In December, 20-year-old Becky Siegel was running late to meet friends at the Sweetwater Tavern and Grille, so she went immediately from the Metra train to a cab at the Ogilvie Transportation Center.
The restaurant was less than two miles from the station and Becky’s mother, Susan Siegel, told WFLD Fox 32 News, "He was apparently very friendly and chatty, and was talking about pedestrians crossing where they shouldn't." Once she arrived at her destination, the student asked the cab driver if she could use her credit card for the fare. “He gave her a price and she thinks it was, you know, under ten dollars,” explained Susan. “And so she said, ‘Can I use a credit card?’ And he said, ‘Oh, my swiper isn't working. Here give it to me and I'll do it on my Square."
The Square device and app allow merchants to charge customers through a mobile device. Becky handed over her credit card, told the driver to add a $2 tip, and signed the app. Becky told the Chicago Tribune, "I guess I didn't pay attention or I didn't look…I just signed my name with my finger and I left."
The problem was, as Susan Siegel found out while reviewing her transactions, instead of a charge under $12, the card was charged a whopping $787.33. Ms. Siegel contacted Visa customer service to dispute the charge, but because Becky had signed off on the transaction, a refund was refused. The Chicago Police department told Siegel that there was nothing they could do about it either. Angry about what transpired, Siegel contacted the driver, Ali Ghazanfari, for a resolution. Instead the cab driver stood behind the nearly $800 charge.
Ghazanfari’s tune changed when Siegel got in touch with the Chicago Tribune’s, “What’s Your Problem?” problem solvers. They reached out to the Chicago Department of Business Affairs and Consumer Protection. "I remember exactly what happened,” the driver told the Tribune. I made a mistake on the fare." Ms. Siegel said, "He called me two or three times, and he was in a panic. What I do know is that he is really sorry that he got caught."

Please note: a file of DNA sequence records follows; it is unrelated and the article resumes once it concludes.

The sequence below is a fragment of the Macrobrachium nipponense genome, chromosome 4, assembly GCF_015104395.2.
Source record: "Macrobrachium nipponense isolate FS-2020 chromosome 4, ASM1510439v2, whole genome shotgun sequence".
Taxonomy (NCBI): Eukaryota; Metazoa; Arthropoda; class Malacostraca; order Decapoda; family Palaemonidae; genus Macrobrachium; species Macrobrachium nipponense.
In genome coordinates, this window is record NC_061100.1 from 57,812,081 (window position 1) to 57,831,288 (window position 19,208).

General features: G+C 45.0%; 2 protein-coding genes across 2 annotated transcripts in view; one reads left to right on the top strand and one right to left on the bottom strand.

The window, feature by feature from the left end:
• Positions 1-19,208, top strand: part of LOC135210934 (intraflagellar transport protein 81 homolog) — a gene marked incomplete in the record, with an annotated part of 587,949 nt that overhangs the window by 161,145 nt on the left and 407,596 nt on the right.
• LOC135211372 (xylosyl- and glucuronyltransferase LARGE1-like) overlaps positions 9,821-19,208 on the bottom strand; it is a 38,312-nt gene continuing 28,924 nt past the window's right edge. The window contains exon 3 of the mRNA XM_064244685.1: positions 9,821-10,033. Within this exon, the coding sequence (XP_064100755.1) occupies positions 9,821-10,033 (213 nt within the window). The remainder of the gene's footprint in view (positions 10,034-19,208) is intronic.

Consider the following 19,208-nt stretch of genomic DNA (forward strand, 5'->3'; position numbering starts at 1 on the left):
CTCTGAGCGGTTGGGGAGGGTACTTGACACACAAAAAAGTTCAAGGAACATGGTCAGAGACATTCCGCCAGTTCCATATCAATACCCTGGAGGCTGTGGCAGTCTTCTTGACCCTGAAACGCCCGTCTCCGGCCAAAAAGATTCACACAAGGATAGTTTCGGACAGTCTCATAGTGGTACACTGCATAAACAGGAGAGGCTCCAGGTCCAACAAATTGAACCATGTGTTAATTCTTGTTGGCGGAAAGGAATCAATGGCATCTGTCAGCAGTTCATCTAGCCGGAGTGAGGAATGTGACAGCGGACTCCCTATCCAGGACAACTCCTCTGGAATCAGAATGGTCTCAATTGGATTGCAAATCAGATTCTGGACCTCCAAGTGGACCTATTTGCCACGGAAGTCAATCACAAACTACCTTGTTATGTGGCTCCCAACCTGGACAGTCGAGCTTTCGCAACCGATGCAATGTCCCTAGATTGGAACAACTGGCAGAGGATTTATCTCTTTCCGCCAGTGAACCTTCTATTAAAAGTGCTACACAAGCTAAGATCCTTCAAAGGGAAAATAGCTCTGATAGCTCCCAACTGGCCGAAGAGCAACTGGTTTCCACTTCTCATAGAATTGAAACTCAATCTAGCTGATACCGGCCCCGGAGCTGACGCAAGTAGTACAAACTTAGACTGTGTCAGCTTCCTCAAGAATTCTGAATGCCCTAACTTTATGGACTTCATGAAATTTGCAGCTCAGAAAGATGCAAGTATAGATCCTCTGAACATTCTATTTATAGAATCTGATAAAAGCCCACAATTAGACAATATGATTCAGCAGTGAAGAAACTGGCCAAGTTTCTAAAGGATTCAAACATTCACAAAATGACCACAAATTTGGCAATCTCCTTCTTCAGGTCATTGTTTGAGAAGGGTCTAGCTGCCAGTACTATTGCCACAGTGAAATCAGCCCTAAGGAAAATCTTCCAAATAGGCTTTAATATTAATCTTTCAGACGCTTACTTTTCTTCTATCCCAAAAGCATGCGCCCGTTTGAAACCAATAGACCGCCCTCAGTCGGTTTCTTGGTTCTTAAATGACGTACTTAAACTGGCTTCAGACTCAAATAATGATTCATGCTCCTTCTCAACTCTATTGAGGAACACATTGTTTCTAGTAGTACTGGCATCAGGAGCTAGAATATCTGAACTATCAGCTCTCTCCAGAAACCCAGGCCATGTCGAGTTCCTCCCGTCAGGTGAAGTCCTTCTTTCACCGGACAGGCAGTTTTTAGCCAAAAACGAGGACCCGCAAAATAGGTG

Ghazanfari said he made efforts to contact Square and his bank to refund the Siegels’ money but because the company had only the last four digits of their credit card, that was not possible. Another request to Visa by Ghazanfari and Siegel working together, was unsuccessful.Mika Stambaugh, a spokesperson for the Department of Business Affairs and Consumer Protection, said that they contacted Square and the company promised to send Siegel a check for $787.33 by the end of this week. Stambaugh added, "Our department has suspended his public chauffeur license pending this investigation… He cooperated with us but he's not in the country so we still have a few unresolved issues pertaining to this case.”
So how can you avoid incidents like this from happening to you? Ms. Stambaugh explained that, "The problem here was that Square is a non an approved device. So we want to urge people to use the front and back mounted credit card device payment systems in our cabs and that's it." She also said that passengers should never allow their credit card to leave their hands and if it does, to contact 3-1-1. Finally, a lesson that Becky Siegel learned the hard way, always double check the final charges before signing a credit card receipt.
Video and more info: WFLD, Chicago Tribune